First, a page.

If prices increase on the local and international markets during the harvest period, the new higher price will also be applied.

According to Al-Sayed, Egypt produces 20 per cent of its feed corn and soybean needs and imports the rest. Poultry feed requires larger ratios of these ingredients than cattle feed, he said.

“Expanding the local production of these crops is the cheapest and securest way to meet annual domestic needs,” Al-Sayed said, adding that the government has begun to carry out plans to expand the production of such crops in seven governorates through the application of the contractual system.

If the plans are carried out properly, they will increase domestic feed production by 45 per cent by 2023, Al-Sayed said. The cultivation of these crops starts in April, which means that by August there will already be additional quantities available for local feed production, which will also help to stabilise prices in the local market.

He added that the steps the government has had to take to avert a shortage in poultry will end in four months’ time. “By that time, the sector will have recovered, and we won’t have to import poultry again. The expansion of the cultivation of oilseed crops will bolster the stability and sustainability of the sector and minimise risks due to the impacts of global crises.”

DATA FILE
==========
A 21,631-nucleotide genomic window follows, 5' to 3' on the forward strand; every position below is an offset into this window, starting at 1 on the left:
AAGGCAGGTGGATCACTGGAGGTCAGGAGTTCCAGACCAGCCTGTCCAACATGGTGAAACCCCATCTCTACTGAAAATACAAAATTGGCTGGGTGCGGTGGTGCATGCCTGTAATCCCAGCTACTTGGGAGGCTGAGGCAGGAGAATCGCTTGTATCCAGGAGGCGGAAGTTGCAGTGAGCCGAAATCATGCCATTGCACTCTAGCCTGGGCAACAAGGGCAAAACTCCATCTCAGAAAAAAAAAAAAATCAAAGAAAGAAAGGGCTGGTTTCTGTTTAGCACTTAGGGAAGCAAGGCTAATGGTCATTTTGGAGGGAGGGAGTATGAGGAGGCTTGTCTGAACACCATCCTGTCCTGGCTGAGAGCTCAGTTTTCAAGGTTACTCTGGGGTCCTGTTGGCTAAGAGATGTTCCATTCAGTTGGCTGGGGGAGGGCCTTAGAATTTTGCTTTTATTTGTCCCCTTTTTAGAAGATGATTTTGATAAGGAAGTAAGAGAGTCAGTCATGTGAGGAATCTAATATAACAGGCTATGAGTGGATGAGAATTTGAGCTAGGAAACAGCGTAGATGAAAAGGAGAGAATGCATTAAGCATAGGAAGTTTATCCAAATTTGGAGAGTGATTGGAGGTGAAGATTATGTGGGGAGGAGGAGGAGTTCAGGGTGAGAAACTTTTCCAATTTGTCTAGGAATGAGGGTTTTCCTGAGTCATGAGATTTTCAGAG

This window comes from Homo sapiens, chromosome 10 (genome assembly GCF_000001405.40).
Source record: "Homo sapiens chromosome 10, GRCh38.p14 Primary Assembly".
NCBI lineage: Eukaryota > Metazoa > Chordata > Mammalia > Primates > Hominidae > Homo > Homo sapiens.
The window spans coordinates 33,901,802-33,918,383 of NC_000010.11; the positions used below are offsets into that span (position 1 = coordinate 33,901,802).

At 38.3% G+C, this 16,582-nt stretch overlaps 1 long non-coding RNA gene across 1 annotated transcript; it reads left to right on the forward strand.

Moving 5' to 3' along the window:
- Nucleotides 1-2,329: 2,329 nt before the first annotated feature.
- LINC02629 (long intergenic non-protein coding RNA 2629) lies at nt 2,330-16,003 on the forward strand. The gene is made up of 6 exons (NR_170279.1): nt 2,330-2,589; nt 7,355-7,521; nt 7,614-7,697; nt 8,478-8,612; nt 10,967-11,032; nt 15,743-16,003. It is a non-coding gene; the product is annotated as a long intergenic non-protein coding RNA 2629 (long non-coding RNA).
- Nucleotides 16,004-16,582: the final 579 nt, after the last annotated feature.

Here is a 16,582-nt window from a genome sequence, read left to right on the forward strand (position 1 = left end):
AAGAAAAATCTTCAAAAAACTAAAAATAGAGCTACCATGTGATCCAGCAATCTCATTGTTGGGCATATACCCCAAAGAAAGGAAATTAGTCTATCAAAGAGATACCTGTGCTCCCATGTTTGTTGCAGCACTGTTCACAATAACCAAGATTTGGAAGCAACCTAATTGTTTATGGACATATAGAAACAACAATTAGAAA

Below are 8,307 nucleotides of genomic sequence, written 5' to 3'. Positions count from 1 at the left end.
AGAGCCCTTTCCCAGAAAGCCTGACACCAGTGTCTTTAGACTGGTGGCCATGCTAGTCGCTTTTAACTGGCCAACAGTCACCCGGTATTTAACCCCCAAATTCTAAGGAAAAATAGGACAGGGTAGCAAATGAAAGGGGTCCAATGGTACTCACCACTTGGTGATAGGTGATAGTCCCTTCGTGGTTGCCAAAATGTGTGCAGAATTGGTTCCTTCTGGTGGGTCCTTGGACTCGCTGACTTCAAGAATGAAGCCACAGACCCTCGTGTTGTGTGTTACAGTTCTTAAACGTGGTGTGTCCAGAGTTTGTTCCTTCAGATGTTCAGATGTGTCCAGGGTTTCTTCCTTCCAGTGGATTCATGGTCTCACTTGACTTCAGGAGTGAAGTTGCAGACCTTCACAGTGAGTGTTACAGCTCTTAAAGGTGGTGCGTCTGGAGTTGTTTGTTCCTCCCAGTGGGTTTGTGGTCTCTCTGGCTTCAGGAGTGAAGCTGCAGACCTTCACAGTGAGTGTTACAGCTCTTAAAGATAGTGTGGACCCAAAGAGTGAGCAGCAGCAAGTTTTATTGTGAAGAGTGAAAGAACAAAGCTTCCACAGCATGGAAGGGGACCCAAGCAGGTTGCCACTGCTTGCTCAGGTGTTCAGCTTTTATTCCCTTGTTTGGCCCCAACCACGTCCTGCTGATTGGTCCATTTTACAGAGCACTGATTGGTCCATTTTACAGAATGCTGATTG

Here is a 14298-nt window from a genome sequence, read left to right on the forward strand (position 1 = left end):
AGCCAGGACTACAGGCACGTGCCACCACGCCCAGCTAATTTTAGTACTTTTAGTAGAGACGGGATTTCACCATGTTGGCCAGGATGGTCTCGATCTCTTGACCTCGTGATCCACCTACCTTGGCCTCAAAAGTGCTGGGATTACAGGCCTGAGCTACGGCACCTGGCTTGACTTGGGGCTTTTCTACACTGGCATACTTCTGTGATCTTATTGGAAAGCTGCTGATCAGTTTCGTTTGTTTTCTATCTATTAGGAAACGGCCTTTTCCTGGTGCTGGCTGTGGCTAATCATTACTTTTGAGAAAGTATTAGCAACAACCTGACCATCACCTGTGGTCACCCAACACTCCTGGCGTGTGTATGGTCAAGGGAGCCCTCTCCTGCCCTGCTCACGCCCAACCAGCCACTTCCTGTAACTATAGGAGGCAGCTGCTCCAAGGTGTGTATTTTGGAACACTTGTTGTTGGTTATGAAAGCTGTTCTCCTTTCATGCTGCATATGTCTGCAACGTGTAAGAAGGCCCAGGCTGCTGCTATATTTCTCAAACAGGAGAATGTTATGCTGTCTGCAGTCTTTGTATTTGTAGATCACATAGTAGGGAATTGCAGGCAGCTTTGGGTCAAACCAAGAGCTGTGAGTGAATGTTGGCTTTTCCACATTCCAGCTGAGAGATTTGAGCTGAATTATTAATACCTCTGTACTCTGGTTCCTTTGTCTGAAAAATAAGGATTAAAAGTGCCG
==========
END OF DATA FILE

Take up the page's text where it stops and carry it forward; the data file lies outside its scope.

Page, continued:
Ahmed Al-Okazi, director of the Regional Centre for Food and Feed (RCFF) at the Centre for Agricultural Research in Cairo, underscored the importance of precision and balance in the ratios of the ingredients that go into animal feed.

These are the ingredients that provide livestock and poultry with the proteins and nutrients they need for vital bodily functions. Deficient feed mixes diminish the animals’ meat and dairy production as well as their reproductive capacities.

“Feed that is optimally composed to properly nourish and fatten the animals accounts for around three-quarters of the costs of poultry and livestock production or even slightly more,” Al-Okazi said. This factor, combined with the impacts of climate change, the Covid-19 pandemic, the Russia-Ukraine war, water shortages and limited areas available for agriculture had led the Ministry of Agriculture to address the “feed gap” or deficit in the raw materials for animal feed.

“There are local alternatives that can go into the feed mixes for livestock, such as bran, rye, sorghum, bagasse, beetroot pulp, and yeast industry residues,” Al-Ozaki said. “But since all these are produced from crops, we also have to increase the cultivation of these in order to meet domestic demand.”

This is why the Ministry of Agriculture has prioritised the contractual farming system for strategic crops, including those that contribute to feed production, in order to encourage farmers to expand their cultivation of wheat, corn and soybeans and thereby spare the hard currency used for imports.

Another advantage of the contractual system is that it ensures a reasonable minimum supply of crops while reassuring farmers that the prices they will receive on delivery will be around the prices observed on the international grain markets.

* A version of this article appears in print in the 9 March, 2023 edition of Al-Ahram Weekly